JMU Baseball 2019 Season Preview

Graphic courtesy of JMU Athletics Communications

By Bennett Conlin

JMU baseball hasn’t won 30 games since the 2011 season. After years of reasonable success, the program desperately needs a good season.

The Dukes aren’t attracting a major crowd, and they’re not creating much buzz on campus or among alumni. The team’s 2018 home opener on a Friday night in February drew a shade over 400 fans, but the home finale on a Sunday afternoon in May brought in just 352 supporters.

With football, the soccer programs, women’s basketball, softball and lacrosse all finding tremendous success, the baseball team remains stuck in neutral. Can this be the year JMU baseball takes a leap forward? As Marlin Ikenberry enters his fourth season, it’s time for the Dukes to improve.

The Basics

JMU isn’t expected to take a major leap forward this season, at least according to the CAA preseason projected order of finish.

No JMU players made the All-CAA Preseason Team. Two Dukes earned honorable mention honors, but the Dukes were largely ignored in the preseason projections. Here’s the good news: The Dukes are young. Of JMU’s 36 players, only five are seniors.


The Dukes need better pitching in 2019 if they want to win 30 games. JMU ranked sixth in the CAA in 2018 in team ERA with a 3.91 mark. The College of Charleston led the conference with a 3.02 ERA. Increased consistency from the pitching staff would go a long way toward making the Dukes a CAA contender.

JMU’s pitching staff hasn’t been abysmal — it’s been mediocre. Can the Dukes take a step forward on the mound in 2019?

Statistically speaking, they should. JMU returns eight of its nine top pitchers in terms of innings pitched. Colton Harlow, who led the team with 75 1/3 innings pitched, graduated from the program, but the other returners all have experience. Junior Kevin Kelly is expected to lead the staff after a tremendous summer in the Cape Cod league.

Assuming its pitchers improve upon last season’s individual numbers, the Dukes look to have a good group of arms.


Much like the team’s pitching, the Dukes haven’t been that bad the last few years — they’ve just been average. That might change in 2019.

The team’s top-three hitters in terms of batting average all return in 2019, and two of them are sophomores. Fox Semones, the third, is a junior. The team will miss the power and average of Adam Sisk, but the Dukes have some exciting young pieces capable of making a mark in the CAA. Expect JMU to be a little inconsistent offensively with so many young pieces, but the bright spots should shine extremely bright.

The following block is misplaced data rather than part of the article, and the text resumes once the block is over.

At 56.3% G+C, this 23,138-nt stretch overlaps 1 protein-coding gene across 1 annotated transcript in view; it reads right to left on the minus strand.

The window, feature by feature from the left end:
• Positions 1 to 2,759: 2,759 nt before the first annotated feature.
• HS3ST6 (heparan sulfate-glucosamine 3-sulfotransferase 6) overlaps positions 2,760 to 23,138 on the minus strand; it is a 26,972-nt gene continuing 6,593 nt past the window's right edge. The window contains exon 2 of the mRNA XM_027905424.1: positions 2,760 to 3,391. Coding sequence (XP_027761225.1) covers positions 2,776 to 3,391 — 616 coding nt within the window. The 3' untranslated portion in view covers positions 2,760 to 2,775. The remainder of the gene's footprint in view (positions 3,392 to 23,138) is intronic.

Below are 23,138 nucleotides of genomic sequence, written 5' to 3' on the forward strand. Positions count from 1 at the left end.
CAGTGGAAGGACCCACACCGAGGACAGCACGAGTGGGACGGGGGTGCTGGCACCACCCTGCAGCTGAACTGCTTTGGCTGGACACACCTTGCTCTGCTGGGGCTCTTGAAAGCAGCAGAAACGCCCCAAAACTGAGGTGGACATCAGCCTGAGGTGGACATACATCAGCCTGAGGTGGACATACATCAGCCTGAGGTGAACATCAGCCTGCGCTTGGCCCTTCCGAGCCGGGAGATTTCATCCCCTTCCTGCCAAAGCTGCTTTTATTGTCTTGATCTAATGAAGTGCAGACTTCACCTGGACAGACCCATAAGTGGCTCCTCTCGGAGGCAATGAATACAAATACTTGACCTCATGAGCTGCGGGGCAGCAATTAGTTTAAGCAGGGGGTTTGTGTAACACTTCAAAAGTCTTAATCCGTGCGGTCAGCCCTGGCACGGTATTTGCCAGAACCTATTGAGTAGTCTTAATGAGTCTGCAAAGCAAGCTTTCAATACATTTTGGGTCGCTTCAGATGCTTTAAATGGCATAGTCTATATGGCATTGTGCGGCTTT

Players to watch

Kevin Kelly – The Dukes need to pitch better, and Kelly is the team’s best pitcher. It’ll take a team effort to improve, but the rising junior needs to lead the pitching staff.

Josh Jones – The rising sophomore made the All-CAA Rookie Team as a freshman, and he has the potential to take a jump forward. A year after batting .296 and stealing 10 bases on 11 attempts, Jones is ready to become one of the CAA’s top players for years to come.

Fox Semones – Already one of the CAA’s better players, Semones needs to step up as the lineup’s leader. He started all 51 games last season and led the team with seven homers. He’s been great for two seasons in Harrisonburg. If the Dukes want to win 30+ games, Semones needs to become a First-Team All-CAA caliber player.

Schedule Analysis

We won’t go through all 56 games, but we’ll take a brief look at the non-conference and CAA outlooks.

Non-conference games

The Dukes have 32 non-conference games, and they don’t appear to be overly difficult. The schedule poses challenges — see Louisville and Cal State Fullerton — but matchups with teams like Norfolk State and Fairfield aren’t particularly tough.

Non-conference games against teams like Virginia and Maryland
mixed into the conference season are good tests and serve as an interesting break from the grind of conference play. I like JMU to go roughly .500 against non-conference teams.

CAA games

The 24-game CAA schedule is standard. The conference has quality at the top with Elon, Northeastern and UNCW. The bottom three teams of William & Mary, Hofstra and Towson are really bad. The Dukes have a chance to compete with the upper echelon of the CAA, while dominating the bottom teams. I like JMU to finish with a slightly above .500 CAA record.

JMU’s floor this season is 20 wins. If the team struggles to develop and players regress in their second or third seasons, there’s a chance this spring turns sour and the Dukes only win 20. On the other hand, if the Dukes click on all cylinders and find consistent pitching, 40 wins isn’t entirely out of the question. I see the Dukes falling in between their floor and ceiling and going 32-24 in the regular season.


JMU finally gets over the 30-win hump, and the Dukes’ youngsters show promise. It’s not an incredible season, but it’s a good year. JMU puts itself in position to have a special 2020 season.

If you’re looking for a storyline to watch, follow JMU’s stats relative to CAA peers. The Dukes rank right around the middle of nearly every pitching and hitting category. Can JMU finally take a step above mediocrity under Ikenberry?

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